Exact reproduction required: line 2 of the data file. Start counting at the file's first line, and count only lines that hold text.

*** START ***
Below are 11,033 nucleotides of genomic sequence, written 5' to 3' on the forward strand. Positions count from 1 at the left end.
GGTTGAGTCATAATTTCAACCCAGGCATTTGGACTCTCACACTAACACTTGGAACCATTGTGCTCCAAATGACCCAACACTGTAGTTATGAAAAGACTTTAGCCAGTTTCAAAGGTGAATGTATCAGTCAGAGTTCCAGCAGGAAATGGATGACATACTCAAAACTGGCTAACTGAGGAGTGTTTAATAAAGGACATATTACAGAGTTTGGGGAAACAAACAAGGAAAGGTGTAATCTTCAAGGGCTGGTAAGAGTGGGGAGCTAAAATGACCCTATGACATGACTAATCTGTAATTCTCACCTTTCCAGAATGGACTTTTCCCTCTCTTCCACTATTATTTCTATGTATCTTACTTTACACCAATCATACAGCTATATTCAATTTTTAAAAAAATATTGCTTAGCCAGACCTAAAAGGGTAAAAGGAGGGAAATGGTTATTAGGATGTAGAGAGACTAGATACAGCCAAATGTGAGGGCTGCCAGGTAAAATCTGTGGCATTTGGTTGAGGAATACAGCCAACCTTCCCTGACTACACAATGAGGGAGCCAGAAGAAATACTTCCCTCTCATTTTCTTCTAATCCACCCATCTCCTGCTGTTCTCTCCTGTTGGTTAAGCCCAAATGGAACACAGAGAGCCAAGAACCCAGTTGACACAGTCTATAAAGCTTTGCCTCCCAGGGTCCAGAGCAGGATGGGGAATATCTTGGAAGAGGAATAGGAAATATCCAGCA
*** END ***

GGTTGAGTCATAATTTCAACCCAGGCATTTGGACTCTCACACTAACACTTGGAACCATTGTGCTCCAAATGACCCAACACTGTAGTTATGAAAAGACTTTAGCCAGTTTCAAAGGTGAATGTATCAGTCAGAGTTCCAGCAGGAAATGGATGACATACTCAAAACTGGCTAACTGAGGAGTGTTTAATAAAGGACATATTACAGAGTTTGGGGAAACAAACAAGGAAAGGTGTAATCTTCAAGGGCTGGTAAGAGTGGGGAGCTAAAATGACCCTATGACATGACTAATCTGTAATTCTCACCTTTCCAGAATGGACTTTTCCCTCTCTTCCACTATTATTTCTATGTATCTTACTTTACACCAATCATACAGCTATATTCAATTTTTAAAAAAATATTGCTTAGCCAGACCTAAAAGGGTAAAAGGAGGGAAATGGTTATTAGGATGTAGAGAGACTAGATACAGCCAAATGTGAGGGCTGCCAGGTAAAATCTGTGGCATTTGGTTGAGGAATACAGCCAACCTTCCCTGACTACACAATGAGGGAGCCAGAAGAAATACTTCCCTCTCATTTTCTTCTAATCCACCCATCTCCTGCTGTTCTCTCCTGTTGGTTAAGCCCAAATGGAACACAGAGAGCCAAGAACCCAGTTGACACAGTCTATAAAGCTTTGCCTCCCAGGGTCCAGAGCAGGATGGGGAATATCTTGGAAGAGGAATAGGAAATATCCAGCA